April is National Poetry Month!

Poetry…the one genre that usually inspires a collective groan from my students, especially the boys! And sometimes, I just can’t blame them. As teachers, we often use boring poems that were written hundreds of years ago with vocabulary that no one uses anymore. Why do we do that??? There are SO MANY wonderful poets today who write poetry intended just for young students. As an elementary teacher-turned-librarian,  I get giddy when April comes around because I know how fun poetry can be and how many opinions I can change during my poetry unit.

I always begin with a lesson on how freeing poetry can be…it’s an opportunity to write without having to follow rules! We all know how students love a chance to break the rules. I further explain by reminding them that when we write a sentence, we always begin with a capital, end with punctuation, and we must include a noun and verb. Our stories must have a beginning, middle, and end that flow together cohesively. Poems don’t HAVE to have any of these! I demonstrate by walking over the window, observing for a few moments, and then coming back to my anchor chart pad and writing a poem. I don’t say anything…I just write. Students are a little confused at first, but then it dawns on them that I really can just write the way I want to when I write poetry!

spring poem picture for blog

Of course, as we learn more about how to write different types of poetry, there are “rules” students must follow (such as how to write a haiku or a limerick), but I let them enjoy their freedom for as long as possible! Another freeing thing about the poem that I wrote is that the words do not have to rhyme. Oh the tears I have witnessed through the years over rhyming words! Some students LOVE to rhyme while others HATE it. There is room for all of us at the poetry table! Empower your students to write poetry by assuring them that their poems do not have to rhyme. You will be amazed by the change in the way they approach poetry writing!

I use this unit on the elements of poetry for most of my unit. I also spend a great deal of time reading poetry aloud to students, and allowing them time to explore different poets.

pinterest pin for elements of poetry


What are your favorite poetry resources? Thanks for stopping by and sharing!

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Everyone loves a mystery!

As a classroom teacher, I never focused on the mystery genre much. Oh sure, I would introduce different series to my students when we added new books to our classroom library, but I never truly engaged them by teaching them all about mysteries. What a mistake! Now that I am in the school library as a media specialist, I can see how much students of all ages absolutely devour mysteries! As a reader, I myself love getting wrapped up in a great mystery. So why do teachers neglect the mystery genre? Perhaps it is the lack of quality resources out there to guide us along. Or maybe it is because there isn’t a separate standard on the end-of-year test that measures a student’s mastery of the mystery genre. No matter the reason, I think all teachers should strive to include a mystery genre unit in your ELA instruction. Mysteries are such a versatile genre, because they can also be fiction, non-fiction, poetry, science fiction, historical fiction and more.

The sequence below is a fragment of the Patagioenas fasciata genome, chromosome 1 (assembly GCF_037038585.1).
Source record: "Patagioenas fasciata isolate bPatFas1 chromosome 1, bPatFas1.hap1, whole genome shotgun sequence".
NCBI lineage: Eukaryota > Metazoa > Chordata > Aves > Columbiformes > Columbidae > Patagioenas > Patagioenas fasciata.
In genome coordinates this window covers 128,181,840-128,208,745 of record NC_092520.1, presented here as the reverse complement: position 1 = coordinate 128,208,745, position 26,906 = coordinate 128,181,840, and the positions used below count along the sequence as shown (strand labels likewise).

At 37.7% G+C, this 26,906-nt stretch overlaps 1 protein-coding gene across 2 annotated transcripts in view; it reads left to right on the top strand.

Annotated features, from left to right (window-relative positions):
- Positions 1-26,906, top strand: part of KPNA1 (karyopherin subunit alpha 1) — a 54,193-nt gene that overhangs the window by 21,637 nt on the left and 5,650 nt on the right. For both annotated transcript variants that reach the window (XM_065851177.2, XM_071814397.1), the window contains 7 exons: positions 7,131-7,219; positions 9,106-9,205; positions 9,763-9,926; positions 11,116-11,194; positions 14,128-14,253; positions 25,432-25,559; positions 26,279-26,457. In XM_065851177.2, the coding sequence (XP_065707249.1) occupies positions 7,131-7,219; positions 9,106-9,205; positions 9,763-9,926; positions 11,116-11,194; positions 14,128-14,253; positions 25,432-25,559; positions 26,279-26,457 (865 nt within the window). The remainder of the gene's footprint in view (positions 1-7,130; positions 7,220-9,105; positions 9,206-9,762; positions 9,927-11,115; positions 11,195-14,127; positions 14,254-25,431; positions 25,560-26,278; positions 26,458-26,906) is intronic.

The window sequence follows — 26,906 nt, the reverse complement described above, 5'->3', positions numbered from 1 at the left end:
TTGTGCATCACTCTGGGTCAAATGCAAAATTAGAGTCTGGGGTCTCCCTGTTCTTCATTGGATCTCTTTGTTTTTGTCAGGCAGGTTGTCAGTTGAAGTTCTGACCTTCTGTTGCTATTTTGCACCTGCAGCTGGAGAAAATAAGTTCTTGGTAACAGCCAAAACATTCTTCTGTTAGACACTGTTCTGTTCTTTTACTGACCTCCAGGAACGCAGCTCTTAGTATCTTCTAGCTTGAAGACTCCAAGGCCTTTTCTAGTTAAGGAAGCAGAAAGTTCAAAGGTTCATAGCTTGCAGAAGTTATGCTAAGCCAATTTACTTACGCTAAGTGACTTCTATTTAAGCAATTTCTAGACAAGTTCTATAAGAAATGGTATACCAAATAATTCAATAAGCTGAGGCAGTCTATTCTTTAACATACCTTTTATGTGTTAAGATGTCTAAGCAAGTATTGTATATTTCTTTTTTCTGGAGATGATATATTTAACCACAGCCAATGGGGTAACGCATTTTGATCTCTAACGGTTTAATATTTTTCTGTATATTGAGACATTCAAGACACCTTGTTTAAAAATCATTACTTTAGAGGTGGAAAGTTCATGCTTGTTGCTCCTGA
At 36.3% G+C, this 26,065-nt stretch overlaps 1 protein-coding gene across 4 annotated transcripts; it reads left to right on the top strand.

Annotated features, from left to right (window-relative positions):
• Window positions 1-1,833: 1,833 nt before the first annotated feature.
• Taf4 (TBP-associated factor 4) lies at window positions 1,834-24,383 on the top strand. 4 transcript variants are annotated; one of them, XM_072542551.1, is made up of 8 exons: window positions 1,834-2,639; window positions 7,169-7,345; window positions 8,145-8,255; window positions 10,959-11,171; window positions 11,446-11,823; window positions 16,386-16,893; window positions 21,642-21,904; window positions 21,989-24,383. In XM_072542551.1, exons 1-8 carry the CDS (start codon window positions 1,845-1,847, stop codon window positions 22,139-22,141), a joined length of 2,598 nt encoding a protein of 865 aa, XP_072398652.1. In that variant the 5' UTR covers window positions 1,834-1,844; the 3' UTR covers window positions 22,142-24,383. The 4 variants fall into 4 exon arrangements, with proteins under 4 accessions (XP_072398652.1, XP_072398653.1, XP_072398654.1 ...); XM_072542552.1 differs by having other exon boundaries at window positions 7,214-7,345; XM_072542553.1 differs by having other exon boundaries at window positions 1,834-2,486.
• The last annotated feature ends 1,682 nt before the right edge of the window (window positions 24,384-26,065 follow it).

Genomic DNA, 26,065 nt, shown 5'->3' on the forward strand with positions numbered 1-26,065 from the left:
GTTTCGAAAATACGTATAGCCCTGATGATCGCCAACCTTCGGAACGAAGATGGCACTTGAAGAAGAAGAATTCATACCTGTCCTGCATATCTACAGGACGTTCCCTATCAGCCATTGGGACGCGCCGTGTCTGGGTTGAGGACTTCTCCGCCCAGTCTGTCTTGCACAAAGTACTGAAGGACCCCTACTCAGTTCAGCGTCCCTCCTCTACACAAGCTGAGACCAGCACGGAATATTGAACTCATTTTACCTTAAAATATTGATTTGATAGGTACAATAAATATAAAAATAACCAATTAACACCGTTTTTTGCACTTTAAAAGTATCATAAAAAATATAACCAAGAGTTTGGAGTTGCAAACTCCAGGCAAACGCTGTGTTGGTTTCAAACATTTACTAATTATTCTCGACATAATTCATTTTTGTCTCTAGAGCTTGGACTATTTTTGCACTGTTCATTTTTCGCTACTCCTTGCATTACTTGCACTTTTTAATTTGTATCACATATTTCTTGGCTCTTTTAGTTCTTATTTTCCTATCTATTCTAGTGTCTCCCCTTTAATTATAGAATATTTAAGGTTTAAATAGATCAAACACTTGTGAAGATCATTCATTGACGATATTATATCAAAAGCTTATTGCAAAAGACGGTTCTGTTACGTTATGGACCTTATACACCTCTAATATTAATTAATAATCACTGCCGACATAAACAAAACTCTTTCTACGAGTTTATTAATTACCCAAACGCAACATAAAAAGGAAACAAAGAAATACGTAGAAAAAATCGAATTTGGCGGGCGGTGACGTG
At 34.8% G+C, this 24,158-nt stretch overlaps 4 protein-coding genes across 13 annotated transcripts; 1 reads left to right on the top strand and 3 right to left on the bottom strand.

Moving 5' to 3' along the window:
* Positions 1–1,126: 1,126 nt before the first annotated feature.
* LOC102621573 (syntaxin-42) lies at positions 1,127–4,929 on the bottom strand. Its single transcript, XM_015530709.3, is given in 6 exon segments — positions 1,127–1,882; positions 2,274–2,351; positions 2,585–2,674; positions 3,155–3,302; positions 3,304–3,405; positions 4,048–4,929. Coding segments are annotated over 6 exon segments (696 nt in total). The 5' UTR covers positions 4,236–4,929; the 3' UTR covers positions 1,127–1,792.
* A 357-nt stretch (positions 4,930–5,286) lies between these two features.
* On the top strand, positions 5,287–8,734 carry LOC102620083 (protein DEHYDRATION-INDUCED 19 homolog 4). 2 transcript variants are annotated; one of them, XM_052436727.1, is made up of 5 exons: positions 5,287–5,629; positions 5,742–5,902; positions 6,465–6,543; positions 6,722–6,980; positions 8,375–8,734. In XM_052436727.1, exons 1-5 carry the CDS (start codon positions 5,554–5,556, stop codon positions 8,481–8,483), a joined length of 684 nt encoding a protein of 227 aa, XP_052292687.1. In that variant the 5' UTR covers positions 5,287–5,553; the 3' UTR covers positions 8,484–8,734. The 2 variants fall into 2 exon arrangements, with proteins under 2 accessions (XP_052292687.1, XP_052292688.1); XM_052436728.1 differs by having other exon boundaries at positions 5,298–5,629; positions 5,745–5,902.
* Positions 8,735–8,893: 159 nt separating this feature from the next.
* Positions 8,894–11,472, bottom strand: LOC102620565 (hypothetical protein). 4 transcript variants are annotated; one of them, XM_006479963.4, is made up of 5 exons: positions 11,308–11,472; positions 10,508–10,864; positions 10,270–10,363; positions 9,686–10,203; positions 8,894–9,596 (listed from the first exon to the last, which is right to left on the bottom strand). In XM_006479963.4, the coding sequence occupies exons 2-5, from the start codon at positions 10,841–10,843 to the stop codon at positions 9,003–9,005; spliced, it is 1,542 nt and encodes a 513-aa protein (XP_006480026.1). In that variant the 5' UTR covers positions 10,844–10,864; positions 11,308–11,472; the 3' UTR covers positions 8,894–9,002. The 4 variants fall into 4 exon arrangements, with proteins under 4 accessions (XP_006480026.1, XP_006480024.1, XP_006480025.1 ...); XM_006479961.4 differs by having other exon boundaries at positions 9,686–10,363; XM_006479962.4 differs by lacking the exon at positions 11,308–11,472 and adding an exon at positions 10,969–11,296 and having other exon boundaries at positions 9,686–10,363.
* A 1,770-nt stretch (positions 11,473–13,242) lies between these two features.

As I looked for resources to teach my upper elementary students (grades 3 – 5) about mysteries, I was somewhat disappointed by what I found. It was easy to find lots of cute lessons featuring detective clip art, but I needed something more “meaty”. So I created my own unit.

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I based the lessons and activities on our state standards as well as the AASL standards that guide my instruction in my library/media center. To introduce our mystery genre study,  we began with a discussion of what a “mystery” is. Since this can be a multiple-meaning word, I like to see what they already know and go from there. While many students mentioned Scooby Doo and Cam Jansen, others immediately thought of UFOs or unexplained paranormal events that they have read about or seen on tv. Some recognized the genre title from Netflix while others had amazing personal insight such as, “My mama says it’s a mystery how my daddy keeps a job since he is so lazy!” I didn’t EVEN go there! 🙂 Following our conversation, I shared The Case of the Broken Vase on Youtube with them. It was a great way for them to visualize many of the elements of a mystery, plus the detective is ADORABLE!  Following this, I taught the essential vocabulary for the mystery genre using a PowerPoint that I created. I love teaching vocabulary using real-life photographs because students are such visual learners. Once I taught the vocabulary, we returned our focus to the Case of the Broken Vase and as a group, we completed our Detective Case Report on it. They loved this, and I felt like it was a great way to really help them acquire the new vocabulary.

detective case report

Following this activity, I selected several mysteries to do short “book talks” on to hook my readers, and it truly worked! On my shelf tops, I had already displayed lots of mysteries that would appeal to a wide variety of students on many different reading levels. The students couldn’t wait to check out the mysteries!

The unit that I created features so many more engaging activities for teaching the mystery genre, as well as detailed lesson plans, a teaching PowerPoint, assessment activities, interactive notebook resources, and more. Click here to learn more.

I’d love to hear what you do in your classroom or library to teach the mystery genre! Thanks so much for stopping by!

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